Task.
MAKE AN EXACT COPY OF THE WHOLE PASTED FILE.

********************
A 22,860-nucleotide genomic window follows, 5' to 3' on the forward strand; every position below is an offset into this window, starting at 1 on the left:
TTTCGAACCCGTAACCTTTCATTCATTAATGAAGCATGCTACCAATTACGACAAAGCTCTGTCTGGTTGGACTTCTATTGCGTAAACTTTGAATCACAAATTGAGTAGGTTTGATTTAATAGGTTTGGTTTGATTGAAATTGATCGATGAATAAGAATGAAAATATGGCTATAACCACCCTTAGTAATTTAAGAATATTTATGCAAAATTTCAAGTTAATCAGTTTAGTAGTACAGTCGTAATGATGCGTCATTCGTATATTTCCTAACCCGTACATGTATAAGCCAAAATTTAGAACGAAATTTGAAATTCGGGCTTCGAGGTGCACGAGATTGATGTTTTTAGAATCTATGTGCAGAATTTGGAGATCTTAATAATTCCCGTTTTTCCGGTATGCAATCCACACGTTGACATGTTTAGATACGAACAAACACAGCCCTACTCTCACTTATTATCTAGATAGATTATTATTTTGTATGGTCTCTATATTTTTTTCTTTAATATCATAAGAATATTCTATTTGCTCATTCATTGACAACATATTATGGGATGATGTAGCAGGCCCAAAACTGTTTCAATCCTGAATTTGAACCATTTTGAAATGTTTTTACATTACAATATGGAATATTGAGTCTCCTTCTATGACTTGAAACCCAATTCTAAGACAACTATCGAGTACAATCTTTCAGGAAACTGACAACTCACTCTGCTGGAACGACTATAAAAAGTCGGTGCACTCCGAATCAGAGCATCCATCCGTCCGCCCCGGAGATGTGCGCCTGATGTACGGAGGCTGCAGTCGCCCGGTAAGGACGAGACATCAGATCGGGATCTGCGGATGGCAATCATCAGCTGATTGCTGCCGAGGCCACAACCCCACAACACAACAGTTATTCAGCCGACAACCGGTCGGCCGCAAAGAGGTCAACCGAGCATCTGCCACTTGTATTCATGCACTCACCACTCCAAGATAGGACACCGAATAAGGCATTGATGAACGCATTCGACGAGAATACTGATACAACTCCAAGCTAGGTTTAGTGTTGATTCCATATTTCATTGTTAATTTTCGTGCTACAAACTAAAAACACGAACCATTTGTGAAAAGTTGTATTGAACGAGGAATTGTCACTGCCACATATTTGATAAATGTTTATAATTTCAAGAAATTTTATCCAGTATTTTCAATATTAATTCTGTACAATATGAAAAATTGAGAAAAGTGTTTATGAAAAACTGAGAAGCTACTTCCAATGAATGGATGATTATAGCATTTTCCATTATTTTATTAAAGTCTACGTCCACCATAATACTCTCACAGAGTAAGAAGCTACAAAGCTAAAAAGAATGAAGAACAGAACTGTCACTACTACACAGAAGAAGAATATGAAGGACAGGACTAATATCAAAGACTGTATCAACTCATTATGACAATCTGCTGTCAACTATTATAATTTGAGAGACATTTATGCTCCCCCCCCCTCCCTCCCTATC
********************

A 22,860-nucleotide genomic window follows, 5' to 3' on the forward strand; every position below is an offset into this window, starting at 1 on the left:
TTTCGAACCCGTAACCTTTCATTCATTAATGAAGCATGCTACCAATTACGACAAAGCTCTGTCTGGTTGGACTTCTATTGCGTAAACTTTGAATCACAAATTGAGTAGGTTTGATTTAATAGGTTTGGTTTGATTGAAATTGATCGATGAATAAGAATGAAAATATGGCTATAACCACCCTTAGTAATTTAAGAATATTTATGCAAAATTTCAAGTTAATCAGTTTAGTAGTACAGTCGTAATGATGCGTCATTCGTATATTTCCTAACCCGTACATGTATAAGCCAAAATTTAGAACGAAATTTGAAATTCGGGCTTCGAGGTGCACGAGATTGATGTTTTTAGAATCTATGTGCAGAATTTGGAGATCTTAATAATTCCCGTTTTTCCGGTATGCAATCCACACGTTGACATGTTTAGATACGAACAAACACAGCCCTACTCTCACTTATTATCTAGATAGATTATTATTTTGTATGGTCTCTATATTTTTTTCTTTAATATCATAAGAATATTCTATTTGCTCATTCATTGACAACATATTATGGGATGATGTAGCAGGCCCAAAACTGTTTCAATCCTGAATTTGAACCATTTTGAAATGTTTTTACATTACAATATGGAATATTGAGTCTCCTTCTATGACTTGAAACCCAATTCTAAGACAACTATCGAGTACAATCTTTCAGGAAACTGACAACTCACTCTGCTGGAACGACTATAAAAAGTCGGTGCACTCCGAATCAGAGCATCCATCCGTCCGCCCCGGAGATGTGCGCCTGATGTACGGAGGCTGCAGTCGCCCGGTAAGGACGAGACATCAGATCGGGATCTGCGGATGGCAATCATCAGCTGATTGCTGCCGAGGCCACAACCCCACAACACAACAGTTATTCAGCCGACAACCGGTCGGCCGCAAAGAGGTCAACCGAGCATCTGCCACTTGTATTCATGCACTCACCACTCCAAGATAGGACACCGAATAAGGCATTGATGAACGCATTCGACGAGAATACTGATACAACTCCAAGCTAGGTTTAGTGTTGATTCCATATTTCATTGTTAATTTTCGTGCTACAAACTAAAAACACGAACCATTTGTGAAAAGTTGTATTGAACGAGGAATTGTCACTGCCACATATTTGATAAATGTTTATAATTTCAAGAAATTTTATCCAGTATTTTCAATATTAATTCTGTACAATATGAAAAATTGAGAAAAGTGTTTATGAAAAACTGAGAAGCTACTTCCAATGAATGGATGATTATAGCATTTTCCATTATTTTATTAAAGTCTACGTCCACCATAATACTCTCACAGAGTAAGAAGCTACAAAGCTAAAAAGAATGAAGAACAGAACTGTCACTACTACACAGAAGAAGAATATGAAGGACAGGACTAATATCAAAGACTGTATCAACTCATTATGACAATCTGCTGTCAACTATTATAATTTGAGAGACATTTATGCTCCCCCCCCCTCCCTCCCTATC